Browsing named entities in The Daily Dispatch: August 15, 1862., [Electronic resource]. You can also browse the collection for Picayune Butler or search for Picayune Butler in all documents.

Your search returned 5 results in 3 document sections:

Kentucky from the thraldom of the Abolition Government. The following address to his troops was issued from headquarters at Knoxville, Tenn. on the 4th inst,: Soldiers: Your country makes a fresh appeal to your patriotism and courage! It has been decided that Kentucky must be freed from the detested Northern yoke, and who so fit to carry out this order as yourselves! The road is well known to you! You have already taught the tyrants at Tomkinsville, Lebanon and Cynthiana, that where Southern hearts nerve Southern arms, our soldiers are invincible! To our enemies be as tigers; but to our Southern brethren be as lambs! Protect their homes! respect their property! Is it not that of your fathers, mothers, sisters, and friends? Soldiers! I feel assured that you will return with fresh laurels, to enjoy in peace the fruits of your glorious victories! In the meantime, let your avenging battle cry be " Butler," but shout "Kentucky " to your kindred and friends.
per plan. To support thousands of them in confinement is out of the question. The majority of Germans now enlisting seem to be in favor of radical war measures. A great number, however, who entertain other views, do not enlist. Sale of captured bells at Boston. The lot of church, plantation, school, factory, and other bells which had been presented by the patriotic citizens of the South to the Confederate Government, but which were captured and confiscated at New Orleans by Picayune Butler, were sold at auction, on the 30th ult., at Boston. A Northern journal says: The sale was numerously attended. There were 418 bells in all. The greater part of them were cast at the Buckeye foundry, Cincinnati, though many were from foundries at New York, West Troy, Pittsburg, and Louisville. Among the number were several Catholic bells, cast in France--one with the inscription, "Fait par Jean Bagin, 1785," over a cross; another, cast at Nantes, France, 1786; others cast in 177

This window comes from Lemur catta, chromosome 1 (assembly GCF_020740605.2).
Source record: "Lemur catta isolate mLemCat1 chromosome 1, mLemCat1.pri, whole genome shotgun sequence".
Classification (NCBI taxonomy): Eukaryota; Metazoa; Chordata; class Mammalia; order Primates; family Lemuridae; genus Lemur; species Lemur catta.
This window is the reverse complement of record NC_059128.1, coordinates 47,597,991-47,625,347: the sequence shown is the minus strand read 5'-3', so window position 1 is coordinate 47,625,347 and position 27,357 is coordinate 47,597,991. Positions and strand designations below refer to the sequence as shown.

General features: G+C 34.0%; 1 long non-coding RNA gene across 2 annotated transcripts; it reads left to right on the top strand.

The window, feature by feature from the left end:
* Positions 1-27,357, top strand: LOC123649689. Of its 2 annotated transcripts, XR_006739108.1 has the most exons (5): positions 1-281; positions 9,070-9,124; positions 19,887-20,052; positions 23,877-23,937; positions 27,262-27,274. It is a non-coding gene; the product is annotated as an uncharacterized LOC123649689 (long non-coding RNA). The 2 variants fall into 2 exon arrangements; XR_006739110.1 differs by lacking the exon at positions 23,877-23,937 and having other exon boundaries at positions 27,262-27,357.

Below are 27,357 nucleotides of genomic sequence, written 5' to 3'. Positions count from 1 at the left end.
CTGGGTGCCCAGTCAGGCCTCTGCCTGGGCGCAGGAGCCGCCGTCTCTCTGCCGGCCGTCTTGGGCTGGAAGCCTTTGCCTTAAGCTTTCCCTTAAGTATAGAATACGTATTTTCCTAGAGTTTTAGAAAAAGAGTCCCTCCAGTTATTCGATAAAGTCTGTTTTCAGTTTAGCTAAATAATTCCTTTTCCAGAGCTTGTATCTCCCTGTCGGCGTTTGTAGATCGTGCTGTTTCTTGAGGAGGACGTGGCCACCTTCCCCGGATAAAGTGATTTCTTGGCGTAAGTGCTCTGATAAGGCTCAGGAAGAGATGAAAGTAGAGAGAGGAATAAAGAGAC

ver, whether a small shopkeeper could long continue to carry on business if he sold his wares for penny bank notes payable at an indefinite period. * * * General Butler continues to startle us by the eccentricity of his proceedings. By a general order he has absolutely fixed the price of bread, totally irrespective, we suppose, of the price of flour. Any baker who shall, in defiance of this order, demand more for his loaves than Gen. Butler has appointed, shall forthwith be committed to prison, and dealt with as the military authorities shall direct. Attempts have been made in Europe to keep down the price of bread, but in those instances the State has always recouped out of the national funds those who were compelled to sell under the market price. We hardly think, however, that Gen. Butler has added insult to injury by offering to the bakers of New Orleans Federal scrip to cover their losses. Of Mr. Chase's Treasury notes, it is probable that they have already obtained mo